" Expanding My Observing Horizons"
Two of the features of my new C-8 were an electric drive and driven setting circles. The electric drive moved the scope at the sidereal rate, which meant that once an object was centered in the eyepiece, you didn't have to keep manually moving the scope to keep it centered.
The setting circle for right ascension was also "driven", meaning that it was connected to the drive with a clutch that allowed the circle to be moved independent of the drive. To "set" the circle for an observing session, all you had to do was manually move the scope to a known object, engage the right ascension clutch to engage the drive, and then "set" the circle to the RA coordinates of the known object. You could then "dial" to the next object by manually moving the scope until the proper RA coordinates were indicated, and then re-engage the RA clutch. The new object would probably be in the field of view. This opened up a whole new way to find faint objects, in addition to the optical finder scope and "star hopping".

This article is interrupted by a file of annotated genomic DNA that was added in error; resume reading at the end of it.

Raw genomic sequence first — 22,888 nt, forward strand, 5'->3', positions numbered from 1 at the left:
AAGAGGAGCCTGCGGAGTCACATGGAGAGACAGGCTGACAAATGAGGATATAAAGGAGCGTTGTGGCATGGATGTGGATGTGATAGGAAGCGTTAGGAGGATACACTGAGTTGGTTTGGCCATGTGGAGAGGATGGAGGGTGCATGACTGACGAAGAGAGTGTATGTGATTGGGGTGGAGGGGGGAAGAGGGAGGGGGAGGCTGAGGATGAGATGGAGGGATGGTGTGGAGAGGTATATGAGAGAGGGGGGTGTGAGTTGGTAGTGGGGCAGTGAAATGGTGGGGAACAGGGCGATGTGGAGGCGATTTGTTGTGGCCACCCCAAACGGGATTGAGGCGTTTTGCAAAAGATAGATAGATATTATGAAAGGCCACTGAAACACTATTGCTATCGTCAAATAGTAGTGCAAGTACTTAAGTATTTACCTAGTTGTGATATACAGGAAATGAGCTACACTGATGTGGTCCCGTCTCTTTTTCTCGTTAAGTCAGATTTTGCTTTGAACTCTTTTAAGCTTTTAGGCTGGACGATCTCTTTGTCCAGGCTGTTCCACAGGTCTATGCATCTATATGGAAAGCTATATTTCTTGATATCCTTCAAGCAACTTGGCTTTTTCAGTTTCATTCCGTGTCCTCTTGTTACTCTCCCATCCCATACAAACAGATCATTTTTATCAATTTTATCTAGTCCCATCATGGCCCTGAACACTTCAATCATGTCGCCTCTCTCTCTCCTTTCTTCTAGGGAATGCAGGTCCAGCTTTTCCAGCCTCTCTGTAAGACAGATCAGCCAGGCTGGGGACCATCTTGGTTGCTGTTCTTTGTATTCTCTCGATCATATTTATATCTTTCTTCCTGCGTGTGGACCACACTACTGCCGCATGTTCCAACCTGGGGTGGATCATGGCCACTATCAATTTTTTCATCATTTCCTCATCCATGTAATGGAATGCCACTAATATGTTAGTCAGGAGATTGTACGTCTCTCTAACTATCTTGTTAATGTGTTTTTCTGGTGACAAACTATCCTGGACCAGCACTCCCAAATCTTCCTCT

Observing at a club dark sky site, circa 1988
With these new capabilities, I began to try to observe types of objects that I had never attempted with my old scope: Faint star clusters, nebulae, and galaxies that fall under the general term DEEP SKY OBJECTS. I also began to spend more time observing from darker skies than my suburban patio. Our club had access to a number of dark-sky sites where they held star parties. A number of us started going to these darker sites more often to pursue our interest in the fainter deep sky treasures.
About this time I purchased a set of books that was to have a huge impact on my astronomical observing. It was a three volume set called THE CELESTIAL HAND
BOOK by Robert Burnham. This was at the opposite end of the scale from my trusty old FIELD BOOK OF THE SKIES by Olcott. It was an exhaustive compendium of deep sky objects arranged by constellation, with detailed descriptions of each object as well as its celestial coordinates. This book and my C-8's setting circles, widened my search for objects.